PRINCE GEORGE, British Columbia, May 27, 2006 — A newly renovated shelter for youth at risk was officially opened today by the Prince George Native Friendship Centre Society, along with federal, provincial and community partners.
The Village youth shelter, funded under the Premier's Task Force on Homelessness, Mental Illness and Addictions, includes 20 beds for both emergency shelter and transition housing.
"The newly renovated shelter opened today will ensure that vulnerable youth in Prince George have access to the housing and services they need," said the Honourable Jay Hill, Member of Parliament for Prince George — Peace River, on behalf of the Honourable Diane Finley, Minister of Human Resources and Social Development. "This project is an excellent example of the Government of Canada's commitment to offer its support whenever possible."
In addition to providing 10 emergency shelter beds and 10 second-stage transitional housing units for youth, the facility will provide support with daily living, meals, community resources, social development and employment assistance.
"The first step to breaking the cycle of addictions and homelessness for at-risk youth is to provide access to reliable shelter and safe housing," said Shirley Bond, Minister of Education and MLA for Prince Georg — Mount Robson. "With commitments from the federal government, the province and the community, we're able to provide these young people an opportunity to get off the streets and begin to develop life-long skills."
"The Village youth shelter is helping to address the needs of our young people, who sometimes need an opportunity to get ahead," said Stan Hagen, Minister of Children and Family Development. "This shelter provides a safe, stable place where these youth can get back on track to a bright and healthy future."
"The Village model represents a safe alternative for the young people of our community, and will provide shelter and resources for our youth to improve their lives and futures," said Barb Ward-Burkitt, executive director of the Prince George Native Friendship Centre, adding that the Village model is based on the premises of harm reduction; culturally responsive; individualized programming; access to 24-hour support and crisis intervention; safe, stable and supportive environment for at-risk and high-risk youth; and promotion of self-responsibility in daily living and community interaction.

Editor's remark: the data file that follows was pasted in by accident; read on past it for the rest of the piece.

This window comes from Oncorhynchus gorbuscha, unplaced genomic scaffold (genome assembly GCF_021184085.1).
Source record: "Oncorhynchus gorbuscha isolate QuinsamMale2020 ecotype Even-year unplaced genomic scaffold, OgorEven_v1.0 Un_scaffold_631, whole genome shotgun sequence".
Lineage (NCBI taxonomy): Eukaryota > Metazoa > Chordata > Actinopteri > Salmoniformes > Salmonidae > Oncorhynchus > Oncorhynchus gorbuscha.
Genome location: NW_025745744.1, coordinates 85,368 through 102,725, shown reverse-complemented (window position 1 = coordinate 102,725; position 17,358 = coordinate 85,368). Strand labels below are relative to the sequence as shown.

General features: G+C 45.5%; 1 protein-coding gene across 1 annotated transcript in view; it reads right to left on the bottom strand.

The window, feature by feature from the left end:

"Ensuring our community is a safe and secure place is one of the goals of Council's Vision and making sure our youth have a healthy place to live is of utmost importance," says Prince George Mayor Colin Kinsley. "I congratulate the Province on its commitment to serve the youth at risk, with this wonderful Village concept. This is truly an investment in our future and our community."
The federal and provincial governments are each contributing capital funding of approximately $322,500 as part of the Canada — British Columbia Affordable Housing Agreement. The Prince George Native Friendship Centre Society contributed $435,000 in building and land equity. Annual operating funding of approximately $1 million per year, including rent, counselling and support for youth, will be provided by the Ministry of Children and Family Development. The City of Prince George provided a $10,000 capital grant for the project and the Native Friendship Centre can receive an exemption from property taxes.
The Premier's Task Force has also announced new housing and support service developments for Victoria, Kelowna, New Westminster, Terrace, Fort St. John, Vancouver, Surrey and Nanaimo. To date, the Task Force has announced a total of 533 new housing units with support services and shelter beds.
The Government of Canada, through Canada Mortgage and Housing Corporation, will contribute more than $130 million by 2010 towards affordable housing in this province. The provincial government, through BC Housing, will provide a minimum of $34 million annually to subsidize the cost of units built under the Canada — BC Affordable Housing Agreement, as part of a larger strategy to provide a range of housing options for British Columbians in greatest need.
Manager, BC Community Development Centre
|Barbara Ward-Burkitt, M.Ed.
Prince George Native Friendship Centre
The Prince George Native Friendship Centre Society was established in 1969 and became a non-profit society in 1970. Today, the Native Friendship Centre is a multifaceted organization employing over 150 people, offering a broad range of services to the community of Prince George. The Friendship Centre services approximately 20,000 clients annually and has been recognized as a leader in social services and Aboriginal programs. For over 35 years, the Prince George Native Friendship Centre has been working towards meeting its original mandate as well as successfully adapting to the changing needs of the community.
The capital cost of the project is $1,080,000. Funding partners include:
Through the Ministry of Children and Family Development, the province is also providing $1,225.550 in annual operating funding to cover the cost of shelter, outreach and support services to youth accessing the Village.